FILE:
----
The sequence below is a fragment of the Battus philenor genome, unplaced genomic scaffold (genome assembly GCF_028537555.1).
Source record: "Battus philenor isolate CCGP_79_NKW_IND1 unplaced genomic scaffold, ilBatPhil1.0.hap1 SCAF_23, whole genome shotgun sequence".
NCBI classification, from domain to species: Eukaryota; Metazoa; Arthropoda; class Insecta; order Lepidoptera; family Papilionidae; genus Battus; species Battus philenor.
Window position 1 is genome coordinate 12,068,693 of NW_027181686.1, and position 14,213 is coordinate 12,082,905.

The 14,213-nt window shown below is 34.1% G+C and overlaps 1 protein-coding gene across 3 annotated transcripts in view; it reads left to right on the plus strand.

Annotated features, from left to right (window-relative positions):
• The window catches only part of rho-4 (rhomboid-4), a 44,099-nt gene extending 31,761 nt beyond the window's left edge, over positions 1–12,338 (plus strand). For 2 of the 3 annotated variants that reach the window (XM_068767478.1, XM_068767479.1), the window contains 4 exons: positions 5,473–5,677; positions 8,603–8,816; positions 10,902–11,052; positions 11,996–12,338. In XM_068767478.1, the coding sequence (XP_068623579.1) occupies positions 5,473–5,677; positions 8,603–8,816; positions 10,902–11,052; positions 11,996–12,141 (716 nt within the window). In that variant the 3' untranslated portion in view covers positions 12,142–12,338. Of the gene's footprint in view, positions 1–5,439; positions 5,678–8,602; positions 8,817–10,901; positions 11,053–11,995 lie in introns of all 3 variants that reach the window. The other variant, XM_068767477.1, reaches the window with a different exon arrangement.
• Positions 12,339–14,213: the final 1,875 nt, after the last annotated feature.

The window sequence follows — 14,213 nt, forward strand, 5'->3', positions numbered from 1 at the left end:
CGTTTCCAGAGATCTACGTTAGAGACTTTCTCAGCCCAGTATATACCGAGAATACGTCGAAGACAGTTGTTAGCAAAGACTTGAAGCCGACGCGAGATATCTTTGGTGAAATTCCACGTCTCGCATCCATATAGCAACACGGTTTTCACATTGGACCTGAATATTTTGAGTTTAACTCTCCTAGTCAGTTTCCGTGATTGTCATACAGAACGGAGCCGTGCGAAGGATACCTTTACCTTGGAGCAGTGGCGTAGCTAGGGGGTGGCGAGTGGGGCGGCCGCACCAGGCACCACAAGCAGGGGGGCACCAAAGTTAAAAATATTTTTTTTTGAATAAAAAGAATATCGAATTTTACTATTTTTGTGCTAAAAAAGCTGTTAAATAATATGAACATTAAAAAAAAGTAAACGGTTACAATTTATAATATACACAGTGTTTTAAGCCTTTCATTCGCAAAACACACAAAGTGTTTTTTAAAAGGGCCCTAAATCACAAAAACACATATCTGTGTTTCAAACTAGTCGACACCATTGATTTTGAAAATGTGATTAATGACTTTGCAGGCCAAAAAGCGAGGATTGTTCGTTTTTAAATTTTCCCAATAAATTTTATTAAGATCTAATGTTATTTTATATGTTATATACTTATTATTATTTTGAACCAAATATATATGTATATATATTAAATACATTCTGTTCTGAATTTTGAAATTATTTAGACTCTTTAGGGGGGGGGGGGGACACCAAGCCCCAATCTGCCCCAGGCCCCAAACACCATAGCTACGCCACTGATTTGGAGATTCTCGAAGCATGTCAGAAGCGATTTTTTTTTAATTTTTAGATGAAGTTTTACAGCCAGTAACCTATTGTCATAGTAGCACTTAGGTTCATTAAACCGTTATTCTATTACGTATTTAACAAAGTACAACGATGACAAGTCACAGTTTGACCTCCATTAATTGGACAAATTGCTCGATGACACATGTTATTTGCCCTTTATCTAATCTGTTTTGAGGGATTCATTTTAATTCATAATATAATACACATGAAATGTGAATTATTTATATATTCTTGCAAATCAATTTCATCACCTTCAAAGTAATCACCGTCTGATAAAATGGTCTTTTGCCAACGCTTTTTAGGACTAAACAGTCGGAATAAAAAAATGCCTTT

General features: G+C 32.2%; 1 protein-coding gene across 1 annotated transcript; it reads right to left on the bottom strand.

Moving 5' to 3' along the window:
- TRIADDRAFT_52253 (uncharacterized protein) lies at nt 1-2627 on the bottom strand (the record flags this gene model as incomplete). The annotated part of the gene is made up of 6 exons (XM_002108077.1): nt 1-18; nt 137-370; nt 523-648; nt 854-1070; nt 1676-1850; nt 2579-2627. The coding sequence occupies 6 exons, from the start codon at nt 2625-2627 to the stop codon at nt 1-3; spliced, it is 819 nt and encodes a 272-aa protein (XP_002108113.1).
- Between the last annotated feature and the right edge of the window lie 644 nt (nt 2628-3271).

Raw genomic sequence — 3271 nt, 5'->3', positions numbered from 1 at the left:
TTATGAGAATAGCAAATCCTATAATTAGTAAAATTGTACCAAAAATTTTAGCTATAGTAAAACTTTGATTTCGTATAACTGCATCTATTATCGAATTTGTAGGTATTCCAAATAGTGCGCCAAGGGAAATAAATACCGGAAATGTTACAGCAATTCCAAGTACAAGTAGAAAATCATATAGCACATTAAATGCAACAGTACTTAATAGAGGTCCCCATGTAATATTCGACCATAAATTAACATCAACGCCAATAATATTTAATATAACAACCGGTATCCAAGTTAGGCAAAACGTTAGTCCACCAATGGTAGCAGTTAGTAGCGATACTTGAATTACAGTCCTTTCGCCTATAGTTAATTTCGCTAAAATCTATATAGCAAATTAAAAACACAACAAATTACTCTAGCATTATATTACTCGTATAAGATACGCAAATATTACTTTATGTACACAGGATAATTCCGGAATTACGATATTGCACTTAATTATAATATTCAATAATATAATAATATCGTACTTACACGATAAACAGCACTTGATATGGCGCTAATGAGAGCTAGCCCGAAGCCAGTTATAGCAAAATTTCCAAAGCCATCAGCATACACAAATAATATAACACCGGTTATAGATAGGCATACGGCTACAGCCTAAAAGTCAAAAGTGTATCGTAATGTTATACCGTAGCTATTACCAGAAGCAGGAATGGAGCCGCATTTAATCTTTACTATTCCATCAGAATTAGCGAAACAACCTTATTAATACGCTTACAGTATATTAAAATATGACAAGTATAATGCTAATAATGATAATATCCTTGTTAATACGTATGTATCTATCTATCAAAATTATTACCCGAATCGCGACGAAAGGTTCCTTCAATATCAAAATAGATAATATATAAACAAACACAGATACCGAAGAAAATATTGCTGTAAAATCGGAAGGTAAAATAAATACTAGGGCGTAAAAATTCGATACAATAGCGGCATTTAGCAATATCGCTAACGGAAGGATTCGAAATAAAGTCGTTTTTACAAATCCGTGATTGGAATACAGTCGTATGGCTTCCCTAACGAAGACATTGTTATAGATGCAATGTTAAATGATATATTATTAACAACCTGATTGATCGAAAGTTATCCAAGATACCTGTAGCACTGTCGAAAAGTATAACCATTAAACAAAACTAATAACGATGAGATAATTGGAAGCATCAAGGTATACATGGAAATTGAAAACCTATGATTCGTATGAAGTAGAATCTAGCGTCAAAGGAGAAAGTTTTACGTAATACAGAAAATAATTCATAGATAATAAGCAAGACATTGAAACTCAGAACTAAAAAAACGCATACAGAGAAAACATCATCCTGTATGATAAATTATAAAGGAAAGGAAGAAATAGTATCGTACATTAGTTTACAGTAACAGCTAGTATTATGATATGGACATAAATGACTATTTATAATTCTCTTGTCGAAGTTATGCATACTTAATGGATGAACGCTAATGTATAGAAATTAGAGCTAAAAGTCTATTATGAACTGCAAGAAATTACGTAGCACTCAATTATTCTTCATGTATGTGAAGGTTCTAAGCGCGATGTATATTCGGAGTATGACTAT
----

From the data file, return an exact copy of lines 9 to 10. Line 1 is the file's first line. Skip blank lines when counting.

The window sequence follows — 14,213 nt, forward strand, 5'->3', positions numbered from 1 at the left end:
CGTTTCCAGAGATCTACGTTAGAGACTTTCTCAGCCCAGTATATACCGAGAATACGTCGAAGACAGTTGTTAGCAAAGACTTGAAGCCGACGCGAGATATCTTTGGTGAAATTCCACGTCTCGCATCCATATAGCAACACGGTTTTCACATTGGACCTGAATATTTTGAGTTTAACTCTCCTAGTCAGTTTCCGTGATTGTCATACAGAACGGAGCCGTGCGAAGGATACCTTTACCTTGGAGCAGTGGCGTAGCTAGGGGGTGGCGAGTGGGGCGGCCGCACCAGGCACCACAAGCAGGGGGGCACCAAAGTTAAAAATATTTTTTTTTGAATAAAAAGAATATCGAATTTTACTATTTTTGTGCTAAAAAAGCTGTTAAATAATATGAACATTAAAAAAAAGTAAACGGTTACAATTTATAATATACACAGTGTTTTAAGCCTTTCATTCGCAAAACACACAAAGTGTTTTTTAAAAGGGCCCTAAATCACAAAAACACATATCTGTGTTTCAAACTAGTCGACACCATTGATTTTGAAAATGTGATTAATGACTTTGCAGGCCAAAAAGCGAGGATTGTTCGTTTTTAAATTTTCCCAATAAATTTTATTAAGATCTAATGTTATTTTATATGTTATATACTTATTATTATTTTGAACCAAATATATATGTATATATATTAAATACATTCTGTTCTGAATTTTGAAATTATTTAGACTCTTTAGGGGGGGGGGGGGACACCAAGCCCCAATCTGCCCCAGGCCCCAAACACCATAGCTACGCCACTGATTTGGAGATTCTCGAAGCATGTCAGAAGCGATTTTTTTTTAATTTTTAGATGAAGTTTTACAGCCAGTAACCTATTGTCATAGTAGCACTTAGGTTCATTAAACCGTTATTCTATTACGTATTTAACAAAGTACAACGATGACAAGTCACAGTTTGACCTCCATTAATTGGACAAATTGCTCGATGACACATGTTATTTGCCCTTTATCTAATCTGTTTTGAGGGATTCATTTTAATTCATAATATAATACACATGAAATGTGAATTATTTATATATTCTTGCAAATCAATTTCATCACCTTCAAAGTAATCACCGTCTGATAAAATGGTCTTTTGCCAACGCTTTTTAGGACTAAACAGTCGGAATAAAAAAATGCCTTT